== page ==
Street Fighter II

Pirelli's long-running advertising tagline states 'Power is nothing without control'. It's illustrated this in various different ways over the years, most recently during the World Cup with an ad featuring a goalkeeper whose glove grips a speeding football that has mysteriously caught fire.

We've a more effective way of getting the point across though – our suggestion is that Pirelli's next ad simply shows a video of Street Fighter II. Because whilst virtually all video games ask the player to master a control system, few make the demands of this combative classic.

The eight 'world warriors' on offer in Street Fighter II are the epitome of power, combining excellence in their chosen martial art with extraordinary special moves, including hurling fireballs and attacking in a blur of limbs, Matrix-style. Yet this power is rendered absolutely useless in the hands of those who cannot get to grips with the original's control setup, which demands the use of six separate buttons along with dextrous joystick manoeuvres in order to pull off its myriad kicks, punches, blocks, throws and special moves.

Watching players proficient in the art can be a genuinely inspiring experience both on screen and off, as the clash of animated fist on flesh and the feverish play of fingers on game pads achieves a near balletic state.

Which begs the question, how on earth can this possibly be replicated on a mobile phone? It's a bloody good question to be honest, and Capcom has come up with a pretty good answer. The game maps the six buttons of the arcade original onto two context sensitive buttons on the phone, selecting the appropriate kick, punch or throw for the situation.

Although it obviously restricts tactics and dumbs down the strategy, it nevertheless seems to work well for the most part, making the experience instantly approachable. Special attacks can be pulled off using combinations of joypad movement and a kick or punch for those in the know, but the moves can also be triggered by one of three other buttons on the keypad, enabling everyone to unleash Spinning Bird Kicks and Dragon Punches.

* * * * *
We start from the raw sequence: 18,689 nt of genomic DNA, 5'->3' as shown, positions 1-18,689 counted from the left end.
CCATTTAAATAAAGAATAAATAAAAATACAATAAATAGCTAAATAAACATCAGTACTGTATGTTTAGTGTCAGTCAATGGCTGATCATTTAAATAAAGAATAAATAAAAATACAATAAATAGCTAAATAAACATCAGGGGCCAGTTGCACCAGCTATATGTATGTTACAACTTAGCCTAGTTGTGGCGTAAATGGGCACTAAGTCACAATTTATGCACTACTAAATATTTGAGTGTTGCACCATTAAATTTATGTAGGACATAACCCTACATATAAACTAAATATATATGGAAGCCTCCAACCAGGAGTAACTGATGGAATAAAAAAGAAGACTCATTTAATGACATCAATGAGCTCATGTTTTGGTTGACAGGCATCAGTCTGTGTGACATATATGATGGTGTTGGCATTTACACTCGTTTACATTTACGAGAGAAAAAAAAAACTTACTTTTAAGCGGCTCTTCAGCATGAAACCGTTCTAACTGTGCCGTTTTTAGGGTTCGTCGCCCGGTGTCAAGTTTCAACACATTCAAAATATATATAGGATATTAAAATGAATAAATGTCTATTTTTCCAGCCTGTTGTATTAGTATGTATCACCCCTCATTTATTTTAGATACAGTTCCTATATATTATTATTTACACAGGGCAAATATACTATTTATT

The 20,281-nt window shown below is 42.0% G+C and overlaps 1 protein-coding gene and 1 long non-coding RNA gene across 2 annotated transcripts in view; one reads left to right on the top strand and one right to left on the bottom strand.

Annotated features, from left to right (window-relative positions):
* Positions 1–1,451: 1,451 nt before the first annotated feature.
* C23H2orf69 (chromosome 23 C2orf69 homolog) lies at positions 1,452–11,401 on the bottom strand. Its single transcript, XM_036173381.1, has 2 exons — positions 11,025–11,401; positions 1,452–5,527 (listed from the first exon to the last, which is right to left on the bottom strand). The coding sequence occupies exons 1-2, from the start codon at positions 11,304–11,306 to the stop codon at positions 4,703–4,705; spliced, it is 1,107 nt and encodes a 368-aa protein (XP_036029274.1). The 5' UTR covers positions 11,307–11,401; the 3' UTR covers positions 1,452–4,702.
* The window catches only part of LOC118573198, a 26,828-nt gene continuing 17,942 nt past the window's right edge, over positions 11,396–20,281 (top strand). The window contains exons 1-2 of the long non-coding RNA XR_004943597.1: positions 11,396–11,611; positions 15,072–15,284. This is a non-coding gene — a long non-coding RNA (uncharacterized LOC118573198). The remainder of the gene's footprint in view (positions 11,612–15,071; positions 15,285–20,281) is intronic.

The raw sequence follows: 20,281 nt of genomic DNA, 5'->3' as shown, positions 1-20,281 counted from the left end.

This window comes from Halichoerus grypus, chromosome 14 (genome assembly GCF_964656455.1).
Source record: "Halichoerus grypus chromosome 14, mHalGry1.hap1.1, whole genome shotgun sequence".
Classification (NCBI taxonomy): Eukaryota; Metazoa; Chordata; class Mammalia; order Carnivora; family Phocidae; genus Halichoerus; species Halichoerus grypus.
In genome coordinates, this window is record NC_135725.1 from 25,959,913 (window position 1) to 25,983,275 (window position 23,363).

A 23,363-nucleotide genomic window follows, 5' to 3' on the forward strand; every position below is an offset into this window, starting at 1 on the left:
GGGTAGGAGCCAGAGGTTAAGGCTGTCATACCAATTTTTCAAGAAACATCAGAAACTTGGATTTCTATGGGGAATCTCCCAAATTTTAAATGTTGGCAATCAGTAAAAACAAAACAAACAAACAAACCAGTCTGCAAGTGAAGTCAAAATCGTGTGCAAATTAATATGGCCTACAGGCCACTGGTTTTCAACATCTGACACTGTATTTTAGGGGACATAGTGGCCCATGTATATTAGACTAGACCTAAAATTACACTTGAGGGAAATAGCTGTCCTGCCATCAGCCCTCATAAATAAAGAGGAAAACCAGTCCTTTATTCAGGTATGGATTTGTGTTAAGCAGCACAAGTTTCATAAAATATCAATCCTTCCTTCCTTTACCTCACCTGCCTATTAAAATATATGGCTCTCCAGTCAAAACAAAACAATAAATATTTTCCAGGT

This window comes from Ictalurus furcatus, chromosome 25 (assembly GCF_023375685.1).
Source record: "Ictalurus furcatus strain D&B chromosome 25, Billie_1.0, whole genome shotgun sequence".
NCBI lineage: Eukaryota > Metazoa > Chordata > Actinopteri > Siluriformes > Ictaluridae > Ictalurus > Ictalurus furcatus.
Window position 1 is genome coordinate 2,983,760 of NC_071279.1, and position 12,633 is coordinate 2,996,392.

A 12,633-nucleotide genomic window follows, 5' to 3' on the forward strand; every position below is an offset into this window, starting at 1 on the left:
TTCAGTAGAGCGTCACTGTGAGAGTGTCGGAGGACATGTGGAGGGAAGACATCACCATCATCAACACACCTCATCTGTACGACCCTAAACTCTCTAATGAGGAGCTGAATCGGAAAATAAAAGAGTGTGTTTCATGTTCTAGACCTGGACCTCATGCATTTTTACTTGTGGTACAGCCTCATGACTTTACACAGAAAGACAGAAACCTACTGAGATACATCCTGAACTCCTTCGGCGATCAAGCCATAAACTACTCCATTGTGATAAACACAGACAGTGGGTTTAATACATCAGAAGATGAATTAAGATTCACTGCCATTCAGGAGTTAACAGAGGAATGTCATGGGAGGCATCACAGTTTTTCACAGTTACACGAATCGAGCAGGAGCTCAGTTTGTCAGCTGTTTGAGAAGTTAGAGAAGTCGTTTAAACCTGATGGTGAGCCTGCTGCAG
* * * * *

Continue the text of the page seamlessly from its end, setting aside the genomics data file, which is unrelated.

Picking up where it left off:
Although these extra buttons are undoubtedly a little fiddly to begin with (you'll often forget which button does which), spend ten minutes in its company and newcomers and hardened hyper fighters alike will begin to relax into it. Indeed, the chances are you'll feel more than relaxed – you'll feel downright excited by the graceful movements and devastating specials you're able to pull off (or relive, depending on your history).

The presentation undoubtedly heightens the excitement, being as close as you could expect to a perfect recreation of the SNES/Arcade original, with each miniature fighter managing to pack in the same subtle animation, as well as the detailed (albeit static) backdrops and taunts that veterans would expect. Even the sound is occasionally impressive (well, when it works), with cries of 'Hadoken!' and 'Shoryuken!' accompanying attacks and a suitably arcadey background music on offer.

All of which means that you'll be even more devastated when the fundamental flaw in the game reveals itself, usually when you lose after about your fourth or fifth fight, then try again and lose at the same place. Then again, and again and again until you realise that the game's difficulty curve is steeper than the price of front row tickets at a Madonna concert.

Admittedly a shift to Easy mode does at least delay the inevitable and give the more battle-weary a fighting chance, but it's still going to prove too tough for the majority. And where's the honour in only winning on Easy?

Whilst this, like much else from the game, is doubtless a literal translation of the original code, the simplified and occasionally awkward controls mean that the player can no longer call upon the subtleties of attack that were previously available. There's no choice to try a soft but fast tap kick rather than a big roundhouse or unleash a slower fireball, for instance.

Without the draw of a two-player mode in which you could at least share these limitations (and in which the majority of hours and coins were consumed), this rather unfortunately serves to bring your gaming (and our score) to a halt faster than a tyre under heavy breaking. Yes, even a Pirelli.

Street Fighter II

A good effort that makes a big impression, but it's ultimately too unforgiving and lacking in subtlety. Zangief rather than Ryu, in Street Fighter terms…
Chris James
Chris James
A footy game fanatic and experienced editor of numerous computing and game titles, bossman Chris is up for anything – including running Steel Media (the madman).